§ 192. This truth, that Memory comes into existence when the connections among the psychical states cease to be perfectly automatic, is in complete harmony with the obverse truth, illustrated in all our experience, that as fast as the connections of psychical states which we form in Memory, become, by constant repetition, automatic, they cease to be part of Memory. We do not speak of ourselves as remembering those relations which have become organically, or almost organically registered; we remember those relations only of which the registration is not yet absolute. No one remembers that the object at which he is looking has an opposite side; or that a certain modification of the visual impression implies a certain distance; or that a certain motion of the legs will move him forward; or that the thing which he sees moving about is a live animal. It would be thought a misuse of language were any one to ask another whether he remembered that the sun shines, that fire burns, that iron is hard, and that ice is cold. Even the almost fortuitous relations are not spoken of as remembered, when they have become thoroughly familiar. Though, on hearing the voice of some unseen person slightly known to us, we speak of ourselves as recollecting to whom the voice belongs; we do not use the same expression respecting the voices of those living in the same house with us. And similarly, though, when a child, the reader's knowledge of the meanings of these successive words, was at first a memory of the meanings he had heard given to them; yet now, their several meanings are present to him without any such mental process as that which we call remembrance. Perhaps the most marked instance of the gradual lapse of memory into automatic coherence, is that seen in the musician. Originally, he was taught that each mark on the paper was called by a certain name, and implied that a particular note on the piano was to be struck; and during his first lessons, each recurrence of this mark was accompanied with a distinct process of recollecting which key on the piano he must strike. By long-continued practice, however, the series of psychical changes that occur between seeing the mark and striking the appropriate key, have coalesced into one almost automatic change. The visual impression produced by the crotchet or quaver; the consciousness of its position on the lines of the stave, and of its relation to the beginning of the bar; the consciousness of the place of the answering key on the piano; the consciousness of the muscular adjustments required to bring the arm, hand, and finger into the attitude requisite for touching that key; the consciousness of the muscular impulse required to give a blow of the due strength, and of the time during which the muscles must be kept contracted to produce the right length of note—all these states of consciousness which at first arose in a distinct succession, and thus formed so many recollections, ultimately constitute a succession so rapid that the whole of them pass through consciousness in an inappreciable time. As fast as they cease to be distinct states of consciousness—as fast as they, by consequence, cease to be represented in memory; so fast do they become automatic: the two things are two sides of the same thing. And thus it happens that the practised musician can continue to play while conversing with those around—while his memory is occupied with quite other ideas than the meanings of the signs before him.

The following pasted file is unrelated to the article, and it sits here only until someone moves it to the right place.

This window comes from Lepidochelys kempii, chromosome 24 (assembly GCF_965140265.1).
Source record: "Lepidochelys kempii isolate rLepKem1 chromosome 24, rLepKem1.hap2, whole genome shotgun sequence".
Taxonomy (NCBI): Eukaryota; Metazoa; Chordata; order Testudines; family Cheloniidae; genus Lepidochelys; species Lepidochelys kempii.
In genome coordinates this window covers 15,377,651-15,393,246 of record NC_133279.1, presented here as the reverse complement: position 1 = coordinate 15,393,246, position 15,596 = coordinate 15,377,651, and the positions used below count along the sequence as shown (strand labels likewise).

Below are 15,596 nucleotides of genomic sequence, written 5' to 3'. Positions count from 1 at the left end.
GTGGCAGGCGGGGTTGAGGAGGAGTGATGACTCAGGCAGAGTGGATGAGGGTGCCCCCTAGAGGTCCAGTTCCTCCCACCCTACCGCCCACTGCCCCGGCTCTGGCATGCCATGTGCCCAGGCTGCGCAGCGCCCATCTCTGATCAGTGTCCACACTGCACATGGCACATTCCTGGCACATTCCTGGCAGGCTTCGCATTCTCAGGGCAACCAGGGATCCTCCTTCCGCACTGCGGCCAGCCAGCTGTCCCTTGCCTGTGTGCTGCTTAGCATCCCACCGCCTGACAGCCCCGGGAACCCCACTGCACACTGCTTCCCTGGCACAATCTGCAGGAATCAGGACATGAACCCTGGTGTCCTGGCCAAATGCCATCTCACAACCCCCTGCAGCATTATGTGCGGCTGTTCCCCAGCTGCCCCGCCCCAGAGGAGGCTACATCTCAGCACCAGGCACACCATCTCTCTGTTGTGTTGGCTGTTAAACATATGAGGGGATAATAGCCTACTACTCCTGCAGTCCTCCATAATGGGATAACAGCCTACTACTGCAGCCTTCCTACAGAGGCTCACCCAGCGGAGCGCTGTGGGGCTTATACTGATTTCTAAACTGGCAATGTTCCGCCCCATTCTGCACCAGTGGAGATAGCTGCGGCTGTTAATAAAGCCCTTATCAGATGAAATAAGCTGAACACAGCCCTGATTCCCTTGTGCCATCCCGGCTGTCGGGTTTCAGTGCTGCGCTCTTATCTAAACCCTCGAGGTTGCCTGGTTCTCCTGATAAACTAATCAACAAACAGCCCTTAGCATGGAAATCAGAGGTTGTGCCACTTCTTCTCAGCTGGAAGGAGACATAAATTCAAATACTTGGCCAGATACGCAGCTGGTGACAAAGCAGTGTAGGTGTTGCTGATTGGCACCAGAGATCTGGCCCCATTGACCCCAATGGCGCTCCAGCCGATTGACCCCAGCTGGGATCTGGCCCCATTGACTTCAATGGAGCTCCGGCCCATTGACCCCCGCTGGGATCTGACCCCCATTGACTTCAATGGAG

Now the fact that the psychical states which in ourselves are originally connected by the process we call recollection, become, by continued repetition, connected automatically or instinctively, is manifestly the obverse of the fact, that as, by the complication of the instincts, the groups of connected psychical states grow more involved and are less frequently repeated, they must cease to be perfectly automatic, and memory must commence. Our inductive knowledge of the one fact, confirms our deduction of the other.